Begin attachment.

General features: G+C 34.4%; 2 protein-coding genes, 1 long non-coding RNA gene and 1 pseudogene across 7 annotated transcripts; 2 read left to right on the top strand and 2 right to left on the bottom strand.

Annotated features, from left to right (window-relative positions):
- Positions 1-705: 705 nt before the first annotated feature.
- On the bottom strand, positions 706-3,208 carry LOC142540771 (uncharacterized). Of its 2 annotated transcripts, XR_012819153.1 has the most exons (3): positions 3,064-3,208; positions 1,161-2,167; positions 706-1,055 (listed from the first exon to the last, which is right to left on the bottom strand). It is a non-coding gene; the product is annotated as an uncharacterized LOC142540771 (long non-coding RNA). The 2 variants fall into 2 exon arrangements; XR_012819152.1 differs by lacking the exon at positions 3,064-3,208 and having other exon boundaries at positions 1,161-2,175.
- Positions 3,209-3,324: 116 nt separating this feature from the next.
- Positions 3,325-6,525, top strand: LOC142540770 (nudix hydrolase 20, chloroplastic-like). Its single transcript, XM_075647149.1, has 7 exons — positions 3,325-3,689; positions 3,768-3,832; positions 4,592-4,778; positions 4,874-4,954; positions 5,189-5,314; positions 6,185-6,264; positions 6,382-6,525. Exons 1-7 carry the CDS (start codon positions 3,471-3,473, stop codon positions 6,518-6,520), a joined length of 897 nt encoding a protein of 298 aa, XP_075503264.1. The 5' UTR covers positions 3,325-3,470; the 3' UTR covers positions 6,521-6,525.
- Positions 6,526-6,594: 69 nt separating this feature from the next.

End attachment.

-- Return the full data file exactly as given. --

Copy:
General features: G+C 34.4%; 2 protein-coding genes, 1 long non-coding RNA gene and 1 pseudogene across 7 annotated transcripts; 2 read left to right on the top strand and 2 right to left on the bottom strand.

Annotated features, from left to right (window-relative positions):
- Positions 1-705: 705 nt before the first annotated feature.
- On the bottom strand, positions 706-3,208 carry LOC142540771 (uncharacterized). Of its 2 annotated transcripts, XR_012819153.1 has the most exons (3): positions 3,064-3,208; positions 1,161-2,167; positions 706-1,055 (listed from the first exon to the last, which is right to left on the bottom strand). It is a non-coding gene; the product is annotated as an uncharacterized LOC142540771 (long non-coding RNA). The 2 variants fall into 2 exon arrangements; XR_012819152.1 differs by lacking the exon at positions 3,064-3,208 and having other exon boundaries at positions 1,161-2,175.
- Positions 3,209-3,324: 116 nt separating this feature from the next.
- Positions 3,325-6,525, top strand: LOC142540770 (nudix hydrolase 20, chloroplastic-like). Its single transcript, XM_075647149.1, has 7 exons — positions 3,325-3,689; positions 3,768-3,832; positions 4,592-4,778; positions 4,874-4,954; positions 5,189-5,314; positions 6,185-6,264; positions 6,382-6,525. Exons 1-7 carry the CDS (start codon positions 3,471-3,473, stop codon positions 6,518-6,520), a joined length of 897 nt encoding a protein of 298 aa, XP_075503264.1. The 5' UTR covers positions 3,325-3,470; the 3' UTR covers positions 6,521-6,525.
- Positions 6,526-6,594: 69 nt separating this feature from the next.